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Birth underwater

July 7, 2017

Charkovsky, Odent and Leboyer

        

For millennia, women lucky enough to live near suitable springs or tropical seas, have sat in warm water to ease their labour pains. But they mostly got out for the birth. This makes sense. Humans are land mammals; as the uterus empties, placental oxygen transfer falls and the baby needs to breathe quickly. Drowning, or short of that, inhaling hypotonic or infected water are both possible. The first doctor to advise a woman to actually give birth underwater was taking a risk.

He was also a charlatan. In the 1960’s a self-publicising Russian healer, Igor Charkovsky – he had a doctorate in yoga but no medical training – began to popularise birth underwater. Some say his original idea was to protect the baby from the shock of emerging from the fluid filled womb into gravity, but it seems he also wanted to toughen babies and mothers up. He advocated birth in icy water, and a technique he called baby yoga, tossing the baby in the air, swinging it by its legs and immersing it under water (click here or here). Sensitive Westerners may find parts hard to watch. At 29 minutes in the second clip, while onlookers stand around in the snow wearing fur hats, a few weeks old naked screaming baby is swung about by his legs a few times and then dunked repeatedly in a freezing pond.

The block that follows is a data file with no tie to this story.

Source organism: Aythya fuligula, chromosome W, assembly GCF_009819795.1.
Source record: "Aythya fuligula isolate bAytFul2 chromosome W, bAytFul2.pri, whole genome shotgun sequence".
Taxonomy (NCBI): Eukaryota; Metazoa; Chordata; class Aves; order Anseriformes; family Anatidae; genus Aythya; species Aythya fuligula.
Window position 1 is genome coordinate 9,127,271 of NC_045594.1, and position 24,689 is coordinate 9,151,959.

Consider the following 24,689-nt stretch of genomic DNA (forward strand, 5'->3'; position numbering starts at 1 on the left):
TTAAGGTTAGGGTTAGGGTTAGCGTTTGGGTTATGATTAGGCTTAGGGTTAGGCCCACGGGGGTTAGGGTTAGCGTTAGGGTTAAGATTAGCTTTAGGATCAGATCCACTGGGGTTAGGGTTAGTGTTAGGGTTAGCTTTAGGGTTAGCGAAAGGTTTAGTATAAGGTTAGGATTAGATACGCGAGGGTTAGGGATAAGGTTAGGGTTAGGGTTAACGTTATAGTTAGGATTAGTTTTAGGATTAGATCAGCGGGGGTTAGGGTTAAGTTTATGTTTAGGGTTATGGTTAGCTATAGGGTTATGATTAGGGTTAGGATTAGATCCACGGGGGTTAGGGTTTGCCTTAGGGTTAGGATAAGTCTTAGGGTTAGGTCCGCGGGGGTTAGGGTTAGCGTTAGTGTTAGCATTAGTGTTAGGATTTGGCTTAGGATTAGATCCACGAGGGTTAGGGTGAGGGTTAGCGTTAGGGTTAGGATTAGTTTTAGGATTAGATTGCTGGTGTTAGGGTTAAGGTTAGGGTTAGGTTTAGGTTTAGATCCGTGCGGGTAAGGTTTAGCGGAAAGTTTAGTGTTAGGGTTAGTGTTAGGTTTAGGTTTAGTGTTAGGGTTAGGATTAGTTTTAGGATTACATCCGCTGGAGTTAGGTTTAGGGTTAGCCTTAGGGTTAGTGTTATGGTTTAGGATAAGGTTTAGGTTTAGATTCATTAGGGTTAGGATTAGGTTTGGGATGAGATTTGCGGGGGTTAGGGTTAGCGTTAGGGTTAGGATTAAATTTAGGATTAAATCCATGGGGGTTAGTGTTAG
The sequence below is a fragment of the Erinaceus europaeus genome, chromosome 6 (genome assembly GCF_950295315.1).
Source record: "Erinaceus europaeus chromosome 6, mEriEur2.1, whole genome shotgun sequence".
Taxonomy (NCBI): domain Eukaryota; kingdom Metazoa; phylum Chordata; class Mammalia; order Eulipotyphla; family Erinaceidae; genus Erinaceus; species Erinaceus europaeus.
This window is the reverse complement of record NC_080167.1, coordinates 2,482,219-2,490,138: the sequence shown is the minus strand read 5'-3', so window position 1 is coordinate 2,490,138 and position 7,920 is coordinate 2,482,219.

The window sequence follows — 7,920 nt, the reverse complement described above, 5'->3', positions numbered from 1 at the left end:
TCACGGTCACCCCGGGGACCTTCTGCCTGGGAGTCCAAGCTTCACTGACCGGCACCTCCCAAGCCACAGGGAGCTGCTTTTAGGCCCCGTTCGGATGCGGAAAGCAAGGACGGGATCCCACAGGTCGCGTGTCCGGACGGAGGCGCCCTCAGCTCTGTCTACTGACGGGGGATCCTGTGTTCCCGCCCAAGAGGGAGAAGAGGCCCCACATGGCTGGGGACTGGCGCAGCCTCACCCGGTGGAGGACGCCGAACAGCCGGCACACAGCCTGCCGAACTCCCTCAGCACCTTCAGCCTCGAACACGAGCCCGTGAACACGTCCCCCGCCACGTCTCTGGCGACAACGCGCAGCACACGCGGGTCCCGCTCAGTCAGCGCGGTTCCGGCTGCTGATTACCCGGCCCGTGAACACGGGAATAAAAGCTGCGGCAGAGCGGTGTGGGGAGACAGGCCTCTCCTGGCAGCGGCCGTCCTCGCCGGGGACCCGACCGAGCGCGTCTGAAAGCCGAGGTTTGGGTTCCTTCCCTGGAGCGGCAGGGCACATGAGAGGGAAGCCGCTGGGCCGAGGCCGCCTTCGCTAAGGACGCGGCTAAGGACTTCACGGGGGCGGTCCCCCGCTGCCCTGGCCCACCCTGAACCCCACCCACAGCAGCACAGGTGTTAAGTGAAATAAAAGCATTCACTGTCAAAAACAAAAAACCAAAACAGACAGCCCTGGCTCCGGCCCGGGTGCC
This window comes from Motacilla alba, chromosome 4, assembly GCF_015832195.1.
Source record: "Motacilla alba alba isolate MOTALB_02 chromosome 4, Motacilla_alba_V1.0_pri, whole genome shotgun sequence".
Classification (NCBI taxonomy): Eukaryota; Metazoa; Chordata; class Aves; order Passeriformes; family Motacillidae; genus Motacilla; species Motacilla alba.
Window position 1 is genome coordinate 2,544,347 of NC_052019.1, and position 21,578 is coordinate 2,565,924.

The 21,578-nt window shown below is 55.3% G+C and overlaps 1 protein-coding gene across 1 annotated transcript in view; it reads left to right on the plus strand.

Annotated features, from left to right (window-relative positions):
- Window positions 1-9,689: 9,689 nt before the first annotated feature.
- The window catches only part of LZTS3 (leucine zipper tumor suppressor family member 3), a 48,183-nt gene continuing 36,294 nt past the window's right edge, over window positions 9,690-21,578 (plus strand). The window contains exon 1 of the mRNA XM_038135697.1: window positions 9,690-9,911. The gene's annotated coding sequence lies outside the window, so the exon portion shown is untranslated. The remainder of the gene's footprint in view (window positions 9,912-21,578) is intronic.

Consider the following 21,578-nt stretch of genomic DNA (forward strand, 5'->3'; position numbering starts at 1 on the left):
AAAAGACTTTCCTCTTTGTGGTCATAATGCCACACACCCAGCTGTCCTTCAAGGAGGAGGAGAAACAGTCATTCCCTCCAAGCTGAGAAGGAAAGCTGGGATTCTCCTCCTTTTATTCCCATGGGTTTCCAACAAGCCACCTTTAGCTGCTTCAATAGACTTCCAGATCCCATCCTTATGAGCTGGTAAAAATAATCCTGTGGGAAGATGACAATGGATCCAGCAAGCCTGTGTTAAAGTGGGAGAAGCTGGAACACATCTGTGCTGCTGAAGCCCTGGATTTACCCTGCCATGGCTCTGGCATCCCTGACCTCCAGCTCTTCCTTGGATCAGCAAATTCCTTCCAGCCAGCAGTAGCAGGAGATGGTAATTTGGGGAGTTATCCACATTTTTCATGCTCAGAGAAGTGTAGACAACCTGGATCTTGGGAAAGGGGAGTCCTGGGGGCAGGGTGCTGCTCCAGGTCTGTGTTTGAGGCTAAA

His disciples, of which a few remain, film themselves giving birth in warm tropical seas with soft music accompaniment, and blather on about birthing with dolphins (click here). The sea is big, and dolphins swim in it, so I guess they’re right about that.

But sensible supporters of natural birth, like the late Sheila Kitzinger, condemned Charkovsky’s methods, the authorities caught up with him, and soon he was forced to flee Russia. He ended up in the US, where he was accused of sexually assaulting his adult female disciples (click here).

The next pioneer was more reputable.  Michel Odent, a French surgeon, who also ran the maternity unit in Pithiviers, a small town south of Paris, was a disciple of Frederick Leboyer, who in a famous 1975 book, Birth Without Violence, had advocated labouring (not birthing) in warm water with soft lights and music in the birth room. Odent put Leboyer’s principles into practice in Pithivers, and installed deep and roomy birth pools. Most women got out for the birth but a few didn’t, and by 1983 he had collected 100 cases where the mother had birthed underwater (Odent Lancet 1983). One baby had breathing difficulties and another died suddenly some weeks later. Neither, according to Odent, related to the birth underwater.

Odent left Pithiviers two years later, moved to London, and founded the Primal Health Research Centre to promote his ideas (click here for the Primal Health Research Database and here for a related website Wombecology).  So far as I can see he published no more original research on waterbirth, although he continued to advocate it. Instead he produced reviews and opinion pieces, and about 15 books on various aspects of childbirth, and became one of the fathers of the natural childbirth movement. Some of his ideas are a bit nutty, but few would argue with his general efforts to promote a calm environment for childbirth.  Even I have to admit to a scintilla of sympathy for his “Two sets of commandments for obstetricians” (J Med Ethics 1985 click here).